7. How Proust Can Change Your Life: Not A Novel, Alain de Botton
Having now read four volumes of In Search of Lost Time, I was already convinced of de Botton’s title by the time I picked this little book up. This is a delightful journey through the life, work, and idiosyncrasies of Marcel Proust, one of the world’s greatest writers and students of human nature. De Botton is funny and genuine and actually helpful in this book, part biography, part self-help manual. Even if you haven’t read part of Proust’s monolithic novel, this is a book that will be a steady guide to Proust’s life and invaluable contributions to the human experience.
6. Animals Make Us Human: Creating the Best Life for Animals, Temple Grandin and Catherine Johnson
If there was one book I read this year that said everything I’ve wanted to say, it was this one. My general personality can be summed up in one line, borrowed from Isabella Rossellini–Animals distract me. This book, by the famed animal researcher and scientist Temple Grandin and her assistant, Catherine Johnson, captured my deeply held feelings about animals and our considerable responsibility to them as humans. People sometimes make you feel ashamed for caring so deeply about animals. I’ve experienced a lot of guilt myself for volunteering my time at the SPCA. But this book instead highlighted the charge we have as “higher” beings to care for the “lower” ones. Grandin’s thorough and engaging research emphasizes that at the end of the day, creating the best life for animals means listening to and watching them and adapting ourselves to meet their needs. Above all else, gentleness is called for. All animals are far more sensitive than we think, and this is an idea that you won’t be able to get out of your head if you read this book.
5. Eating Animals, Jonathan Safran Foer
I dare you to read this book and continue to eat chicken afterward. Or any meat, for that matter. While Foer isn’t my favorite novelist, he is a skilled writer and this is a skillful account of his journey into vegetarianism, spurred by the birth of his son. Compounding years of research, Foer covers every major meat source for the American public–and will make you never want to eat factory-farmed meat again. The topic of food is rife with emotion, horror, and ethical balance, and Foer carefully plays on all of these topics in Eating Animals. Regardless of what you think about vegetarianism, this is a book that I think everyone should read, if only to think a little more carefully about the powerful decisions we make whenever we put something into our mouths.
4. Dog Years, Mark Doty
Yes, I know, it’s got “dog” in the title and dogs on the cover, but this is the best memoir I’ve read all year. Mark Doty is a celebrated American poet and this is his beautiful and sad story about navigating grief. Doty writes about the years between the loss of his partner, Wally, who died of AIDS, and the subsequent gain and loss of a dog, Beau. The memoir is about all of the difficult, dark issues of grief and comfort, of solitude and community–and about the more complicated issue of how dogs can offer us something that no humans can. Doty writes with heartbreaking honesty and skill. He is not sappy. He is not self-indulgent. He is humble and honest and every line of his prose speaks with sincerity and strength. It is a book for the brokenhearted and for those who will one day be brokenhearted, because, as Doty gently reminds us, no one escapes.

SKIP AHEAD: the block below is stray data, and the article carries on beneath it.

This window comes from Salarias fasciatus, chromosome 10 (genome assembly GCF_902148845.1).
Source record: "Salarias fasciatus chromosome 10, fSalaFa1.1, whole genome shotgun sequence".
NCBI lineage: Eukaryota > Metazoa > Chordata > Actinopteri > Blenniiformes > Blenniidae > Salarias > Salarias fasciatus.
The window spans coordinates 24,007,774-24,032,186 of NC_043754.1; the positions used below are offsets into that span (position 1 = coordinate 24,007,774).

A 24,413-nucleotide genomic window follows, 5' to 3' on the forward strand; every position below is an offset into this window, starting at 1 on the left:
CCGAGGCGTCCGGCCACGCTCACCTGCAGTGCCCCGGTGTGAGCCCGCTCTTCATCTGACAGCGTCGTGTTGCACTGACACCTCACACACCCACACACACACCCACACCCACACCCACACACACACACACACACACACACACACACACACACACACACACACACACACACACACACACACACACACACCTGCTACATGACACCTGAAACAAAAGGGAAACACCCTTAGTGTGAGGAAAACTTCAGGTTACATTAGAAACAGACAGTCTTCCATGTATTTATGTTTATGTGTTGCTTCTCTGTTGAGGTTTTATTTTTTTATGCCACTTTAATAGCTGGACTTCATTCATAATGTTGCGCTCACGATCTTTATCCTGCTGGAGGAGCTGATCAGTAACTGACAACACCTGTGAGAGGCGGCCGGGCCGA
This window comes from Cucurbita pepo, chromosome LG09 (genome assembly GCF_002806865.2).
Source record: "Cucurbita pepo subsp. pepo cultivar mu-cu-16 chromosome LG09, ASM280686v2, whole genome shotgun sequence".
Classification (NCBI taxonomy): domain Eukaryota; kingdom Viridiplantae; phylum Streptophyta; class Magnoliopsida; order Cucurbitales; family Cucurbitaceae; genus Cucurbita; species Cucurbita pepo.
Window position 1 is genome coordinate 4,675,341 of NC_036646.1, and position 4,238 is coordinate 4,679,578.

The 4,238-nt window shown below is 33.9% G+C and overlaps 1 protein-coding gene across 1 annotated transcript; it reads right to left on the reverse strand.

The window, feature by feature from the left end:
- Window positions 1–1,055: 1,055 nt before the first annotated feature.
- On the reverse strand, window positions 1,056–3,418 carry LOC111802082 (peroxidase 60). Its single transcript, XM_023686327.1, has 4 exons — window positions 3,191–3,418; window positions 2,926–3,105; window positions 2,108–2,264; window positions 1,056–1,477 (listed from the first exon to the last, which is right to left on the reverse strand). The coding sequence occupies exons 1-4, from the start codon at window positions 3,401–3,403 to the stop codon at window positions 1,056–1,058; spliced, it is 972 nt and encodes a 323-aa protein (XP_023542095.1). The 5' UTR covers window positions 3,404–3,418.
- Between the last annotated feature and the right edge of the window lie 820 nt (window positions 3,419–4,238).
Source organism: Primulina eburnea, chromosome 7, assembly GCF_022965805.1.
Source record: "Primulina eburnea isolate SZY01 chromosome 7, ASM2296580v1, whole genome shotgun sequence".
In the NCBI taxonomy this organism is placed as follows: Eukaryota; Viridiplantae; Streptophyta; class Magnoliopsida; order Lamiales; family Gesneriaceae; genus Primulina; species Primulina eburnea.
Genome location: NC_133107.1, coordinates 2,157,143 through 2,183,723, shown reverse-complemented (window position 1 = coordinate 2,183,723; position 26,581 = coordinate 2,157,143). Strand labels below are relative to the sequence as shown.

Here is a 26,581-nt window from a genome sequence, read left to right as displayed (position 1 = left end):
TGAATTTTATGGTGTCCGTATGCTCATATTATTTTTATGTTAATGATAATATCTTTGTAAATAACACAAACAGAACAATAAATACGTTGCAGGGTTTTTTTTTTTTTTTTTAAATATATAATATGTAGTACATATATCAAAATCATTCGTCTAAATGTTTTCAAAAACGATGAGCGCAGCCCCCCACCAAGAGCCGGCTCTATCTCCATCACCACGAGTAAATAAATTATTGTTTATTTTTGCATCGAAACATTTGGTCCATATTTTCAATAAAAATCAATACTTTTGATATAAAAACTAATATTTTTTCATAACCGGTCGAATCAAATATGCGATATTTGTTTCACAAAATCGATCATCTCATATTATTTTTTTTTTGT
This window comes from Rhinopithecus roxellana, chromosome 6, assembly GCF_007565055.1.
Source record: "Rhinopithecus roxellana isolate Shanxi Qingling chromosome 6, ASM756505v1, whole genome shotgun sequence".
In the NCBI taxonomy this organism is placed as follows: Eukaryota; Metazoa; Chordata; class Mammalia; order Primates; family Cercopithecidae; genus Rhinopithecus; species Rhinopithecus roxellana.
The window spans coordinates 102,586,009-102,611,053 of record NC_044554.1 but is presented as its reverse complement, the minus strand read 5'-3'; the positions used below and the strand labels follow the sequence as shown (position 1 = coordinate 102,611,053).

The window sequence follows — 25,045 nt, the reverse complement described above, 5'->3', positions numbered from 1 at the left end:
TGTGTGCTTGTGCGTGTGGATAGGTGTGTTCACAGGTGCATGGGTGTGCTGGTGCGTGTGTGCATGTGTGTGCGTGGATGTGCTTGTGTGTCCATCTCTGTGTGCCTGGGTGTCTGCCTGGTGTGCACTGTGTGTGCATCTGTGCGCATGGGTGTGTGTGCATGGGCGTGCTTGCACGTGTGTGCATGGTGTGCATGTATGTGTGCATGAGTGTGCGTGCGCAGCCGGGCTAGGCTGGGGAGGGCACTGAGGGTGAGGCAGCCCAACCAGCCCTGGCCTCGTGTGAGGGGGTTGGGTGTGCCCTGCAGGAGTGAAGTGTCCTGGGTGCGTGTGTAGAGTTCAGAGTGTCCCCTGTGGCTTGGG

3. New Seeds of Contemplation, Thomas Merton
Ah, Merton, it is good to return to you, the mystical forefather of modern Christian contemplative thought. I read Merton when I was a teenager, but my father-in-law reintroduced him to me via Merton’s edited collection, The Wisdom of the Desert Fathers, which is the most profoundly affecting volume on the humility of the spiritual life I’ve ever read. This book, which is actually one of Merton’s older books, is a journey into the life of a contemplative. Merton strips away all of the pride and self-importance from the increasingly rare Christian discipline and makes you think that maybe, just maybe, you can enter in to such peace and fluid communication with the divine, too. But you won’t get there by trying. Merton constantly reminds us that it is by grace alone that we are able to do anything, even contemplation itself.
2. Moonwalking with Einstein, Joshua Foer
I couldn’t stop talking about this book after I read it and I think it’s the book that I’ve recommended to the most people this year. Joshua Foer, younger brother to Jonathan Safran Foer (mentioned above), got an assignment from Slate to cover the U.S. Memory Championships. (This is a real thing that happens.) People gather to exhibit feats of memory, like repeating back two stacks of shuffled cards in order or citing the 600th digit of pi or memorizing a poem in five minutes. Foer assumed this event was for savants, but then he met a competitor who told him, “Train with me for a year, and in one year, you will be the next U.S. memory champion.” Foer laughed at him, saying he couldn’t remember a shopping list or his girlfriend’s birthday. But he took him up on the challenge and began training. Then, a year later, Joshua Foer is crowned the U.S. memory champion. This is that story, but even more broadly, it is a story about the history of the human relationship with memory and an encouraging polemic that our brains are much more powerful than we can even begin to know.
1. Half the Sky: Turning Oppression into Opportunity for Women Worldwide, Nicholas D. Kristof and Sheryl WuDunn
This book simultaneously ripped my heart out and made me passionate to ACT. I have not read a book all year that made me sob like this book did; I had to put it down in numerous places and then proceed to totally lose it for 10 minutes. How could I sit here and read this in the safety of my home? A college-educated woman with a job who did not live in daily threat of rape and violence? Of social injustice and inequality? How was it fair? It’s not. It’s not fair at all. But by the end of this book, I felt that there was hope, that the plight of women and girls around the world could actually improve. Unlike many books about the world’s grave injustices, Half the Sky does not unnecessarily dwell on the hopelessness of the situation and the towering challenges that face women around the world today. Rather, this book explains the extent of the problems women face worldwide, and then shows hopeful examples of local women changing their communities for the better. It doesn’t talk about what rich Americans can do to swoop in, presumptuously thinking they can fix another country’s problems. Rather, the book focuses on what we can do to empower women in their own communities to change the way that women are treated. Small steps, but they’re on a path of greater justice and equality for the countless marginalized women and girls worldwide.